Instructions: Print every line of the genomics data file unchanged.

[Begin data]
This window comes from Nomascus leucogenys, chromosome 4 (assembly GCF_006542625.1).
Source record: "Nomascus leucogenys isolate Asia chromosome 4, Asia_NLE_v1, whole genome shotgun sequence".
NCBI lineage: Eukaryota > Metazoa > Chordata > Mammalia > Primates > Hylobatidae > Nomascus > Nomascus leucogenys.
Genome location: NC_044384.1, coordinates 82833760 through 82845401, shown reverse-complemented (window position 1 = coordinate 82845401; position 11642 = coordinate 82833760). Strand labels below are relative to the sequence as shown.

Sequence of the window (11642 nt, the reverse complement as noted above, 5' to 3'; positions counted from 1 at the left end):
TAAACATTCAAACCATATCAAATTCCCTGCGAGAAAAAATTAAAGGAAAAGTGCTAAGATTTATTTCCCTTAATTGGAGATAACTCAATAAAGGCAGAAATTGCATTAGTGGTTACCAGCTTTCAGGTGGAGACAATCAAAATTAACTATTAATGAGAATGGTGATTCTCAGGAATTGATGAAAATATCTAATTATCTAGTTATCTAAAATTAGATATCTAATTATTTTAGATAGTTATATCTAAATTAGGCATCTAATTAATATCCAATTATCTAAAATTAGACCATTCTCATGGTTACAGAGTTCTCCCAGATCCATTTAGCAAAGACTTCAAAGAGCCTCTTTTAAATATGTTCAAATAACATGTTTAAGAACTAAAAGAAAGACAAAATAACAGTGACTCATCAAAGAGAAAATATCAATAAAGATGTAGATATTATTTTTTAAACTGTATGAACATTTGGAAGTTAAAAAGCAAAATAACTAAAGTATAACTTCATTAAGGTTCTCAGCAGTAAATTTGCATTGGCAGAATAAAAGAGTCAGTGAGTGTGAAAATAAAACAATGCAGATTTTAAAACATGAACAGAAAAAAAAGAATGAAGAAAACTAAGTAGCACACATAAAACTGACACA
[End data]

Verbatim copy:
This window comes from Nomascus leucogenys, chromosome 4 (assembly GCF_006542625.1).
Source record: "Nomascus leucogenys isolate Asia chromosome 4, Asia_NLE_v1, whole genome shotgun sequence".
NCBI lineage: Eukaryota > Metazoa > Chordata > Mammalia > Primates > Hylobatidae > Nomascus > Nomascus leucogenys.
Genome location: NC_044384.1, coordinates 82833760 through 82845401, shown reverse-complemented (window position 1 = coordinate 82845401; position 11642 = coordinate 82833760). Strand labels below are relative to the sequence as shown.

Sequence of the window (11642 nt, the reverse complement as noted above, 5' to 3'; positions counted from 1 at the left end):
TAAACATTCAAACCATATCAAATTCCCTGCGAGAAAAAATTAAAGGAAAAGTGCTAAGATTTATTTCCCTTAATTGGAGATAACTCAATAAAGGCAGAAATTGCATTAGTGGTTACCAGCTTTCAGGTGGAGACAATCAAAATTAACTATTAATGAGAATGGTGATTCTCAGGAATTGATGAAAATATCTAATTATCTAGTTATCTAAAATTAGATATCTAATTATTTTAGATAGTTATATCTAAATTAGGCATCTAATTAATATCCAATTATCTAAAATTAGACCATTCTCATGGTTACAGAGTTCTCCCAGATCCATTTAGCAAAGACTTCAAAGAGCCTCTTTTAAATATGTTCAAATAACATGTTTAAGAACTAAAAGAAAGACAAAATAACAGTGACTCATCAAAGAGAAAATATCAATAAAGATGTAGATATTATTTTTTAAACTGTATGAACATTTGGAAGTTAAAAAGCAAAATAACTAAAGTATAACTTCATTAAGGTTCTCAGCAGTAAATTTGCATTGGCAGAATAAAAGAGTCAGTGAGTGTGAAAATAAAACAATGCAGATTTTAAAACATGAACAGAAAAAAAAGAATGAAGAAAACTAAGTAGCACACATAAAACTGACACA